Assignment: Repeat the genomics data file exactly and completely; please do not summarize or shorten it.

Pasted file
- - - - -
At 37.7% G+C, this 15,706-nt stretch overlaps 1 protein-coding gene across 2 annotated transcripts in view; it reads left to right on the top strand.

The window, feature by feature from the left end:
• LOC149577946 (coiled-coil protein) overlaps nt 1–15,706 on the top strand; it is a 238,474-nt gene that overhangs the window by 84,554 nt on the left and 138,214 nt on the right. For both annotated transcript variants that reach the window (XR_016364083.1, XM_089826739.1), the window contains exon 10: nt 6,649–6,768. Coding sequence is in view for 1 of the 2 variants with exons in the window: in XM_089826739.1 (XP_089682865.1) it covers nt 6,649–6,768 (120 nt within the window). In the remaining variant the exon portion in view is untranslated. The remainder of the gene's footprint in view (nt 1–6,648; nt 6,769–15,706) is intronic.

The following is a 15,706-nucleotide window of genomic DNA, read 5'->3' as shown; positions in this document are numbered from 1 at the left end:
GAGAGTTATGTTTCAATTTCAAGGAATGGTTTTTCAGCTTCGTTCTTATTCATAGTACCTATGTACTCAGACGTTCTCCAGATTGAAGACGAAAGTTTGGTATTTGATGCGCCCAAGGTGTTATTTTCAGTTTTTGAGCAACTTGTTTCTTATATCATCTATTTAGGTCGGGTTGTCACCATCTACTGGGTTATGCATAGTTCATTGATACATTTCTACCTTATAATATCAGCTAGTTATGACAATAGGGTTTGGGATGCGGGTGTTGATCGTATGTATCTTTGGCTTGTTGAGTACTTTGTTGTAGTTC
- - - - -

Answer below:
At 37.7% G+C, this 15,706-nt stretch overlaps 1 protein-coding gene across 2 annotated transcripts in view; it reads left to right on the top strand.

The window, feature by feature from the left end:
• LOC149577946 (coiled-coil protein) overlaps nt 1–15,706 on the top strand; it is a 238,474-nt gene that overhangs the window by 84,554 nt on the left and 138,214 nt on the right. For both annotated transcript variants that reach the window (XR_016364083.1, XM_089826739.1), the window contains exon 10: nt 6,649–6,768. Coding sequence is in view for 1 of the 2 variants with exons in the window: in XM_089826739.1 (XP_089682865.1) it covers nt 6,649–6,768 (120 nt within the window). In the remaining variant the exon portion in view is untranslated. The remainder of the gene's footprint in view (nt 1–6,648; nt 6,769–15,706) is intronic.

The following is a 15,706-nucleotide window of genomic DNA, read 5'->3' as shown; positions in this document are numbered from 1 at the left end:
GAGAGTTATGTTTCAATTTCAAGGAATGGTTTTTCAGCTTCGTTCTTATTCATAGTACCTATGTACTCAGACGTTCTCCAGATTGAAGACGAAAGTTTGGTATTTGATGCGCCCAAGGTGTTATTTTCAGTTTTTGAGCAACTTGTTTCTTATATCATCTATTTAGGTCGGGTTGTCACCATCTACTGGGTTATGCATAGTTCATTGATACATTTCTACCTTATAATATCAGCTAGTTATGACAATAGGGTTTGGGATGCGGGTGTTGATCGTATGTATCTTTGGCTTGTTGAGTACTTTGTTGTAGTTC